from Wiktionary, Creative Commons Attribution/Share-Alike License
- v. to play the fool; to behave thoughtlessly and frivolously.
- v. To leap; to caper; to romp noisily.
from the GNU version of the Collaborative International Dictionary of English
- intransitive v. To leap; to caper; to romp noisily.
from The Century Dictionary and Cyclopedia
- To indulge in riotous and noisy mirth.
The confusion comes from the similarity of the noun hoi polloi and the adjective hoity-toity, a rhyming compound from the English dialect term hoit, “to play the fool,” which has come to mean “foolishly snooty.”
Actually, Sinatra subtly cracked wise that he was "hoit" (da Joisy accent was quite deliberate) by not being asked to sing.
So yous all just make like trees and get outta here before someone gets hoit.
Besides, even if this doesn't help -- as my dad used to say, it can't hoit.
So the money primary will continue because of Mark Twain's theory of bourbon, that "too much is not enough" or because you can't be exactly sure what the minimum credible threshold is, or because like chicken soup, "it can't hoit."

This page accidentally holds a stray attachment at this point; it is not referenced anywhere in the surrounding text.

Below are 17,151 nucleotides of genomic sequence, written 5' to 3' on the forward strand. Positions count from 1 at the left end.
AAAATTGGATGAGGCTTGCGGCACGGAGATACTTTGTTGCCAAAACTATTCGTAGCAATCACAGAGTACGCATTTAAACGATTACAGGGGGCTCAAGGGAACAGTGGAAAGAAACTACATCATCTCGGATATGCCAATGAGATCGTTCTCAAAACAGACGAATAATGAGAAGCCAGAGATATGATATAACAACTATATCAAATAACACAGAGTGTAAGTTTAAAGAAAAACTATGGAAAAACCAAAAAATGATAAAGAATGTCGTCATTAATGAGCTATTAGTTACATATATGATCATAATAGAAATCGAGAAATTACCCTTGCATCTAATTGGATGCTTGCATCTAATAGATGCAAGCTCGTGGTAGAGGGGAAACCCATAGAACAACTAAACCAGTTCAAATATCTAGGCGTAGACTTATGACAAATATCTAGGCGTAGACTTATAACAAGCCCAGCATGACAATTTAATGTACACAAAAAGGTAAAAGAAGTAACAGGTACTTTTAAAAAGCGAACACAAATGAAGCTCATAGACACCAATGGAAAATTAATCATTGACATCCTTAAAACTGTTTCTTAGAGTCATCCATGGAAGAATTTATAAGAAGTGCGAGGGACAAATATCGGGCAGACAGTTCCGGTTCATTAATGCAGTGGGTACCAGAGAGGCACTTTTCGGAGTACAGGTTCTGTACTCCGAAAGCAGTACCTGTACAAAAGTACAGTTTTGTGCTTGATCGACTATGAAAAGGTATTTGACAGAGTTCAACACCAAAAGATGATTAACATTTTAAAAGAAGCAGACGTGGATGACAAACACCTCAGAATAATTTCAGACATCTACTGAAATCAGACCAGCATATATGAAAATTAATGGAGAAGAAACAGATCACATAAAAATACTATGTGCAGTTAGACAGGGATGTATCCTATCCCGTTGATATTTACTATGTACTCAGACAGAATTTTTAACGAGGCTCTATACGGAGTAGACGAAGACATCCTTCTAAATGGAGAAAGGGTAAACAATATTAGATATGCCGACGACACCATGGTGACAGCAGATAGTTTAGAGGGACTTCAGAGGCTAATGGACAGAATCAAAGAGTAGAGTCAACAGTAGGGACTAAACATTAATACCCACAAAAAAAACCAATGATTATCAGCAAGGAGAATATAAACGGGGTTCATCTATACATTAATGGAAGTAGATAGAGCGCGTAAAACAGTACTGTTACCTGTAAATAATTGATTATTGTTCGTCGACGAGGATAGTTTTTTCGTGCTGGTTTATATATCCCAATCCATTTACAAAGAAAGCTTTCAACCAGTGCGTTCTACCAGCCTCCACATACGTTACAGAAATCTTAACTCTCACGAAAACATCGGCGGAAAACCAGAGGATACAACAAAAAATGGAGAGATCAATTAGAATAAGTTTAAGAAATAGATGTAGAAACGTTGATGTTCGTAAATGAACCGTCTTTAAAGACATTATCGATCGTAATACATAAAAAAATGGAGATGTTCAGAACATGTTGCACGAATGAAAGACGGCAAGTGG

Her embarrassed, American-born son tries to explain acting to her and at the same time to shush her, and she insists, undaunted: It couldn't hoit!
While 30-second ads this late in a presidential campaign are not decisive, as we say of chicken soup, they can't 'hoit.'
July 13, 2008 at 2:56 pm or getin hoit in akcedent…
One thing age has given me, however, is the ego to accept that my ego doesn't know everything, and I'm willing to do a little couples therapy with the old Jewish adage: "It can't hoit!"
"I ain't here to hoit youse," he said, sullenly, after a minute's silence.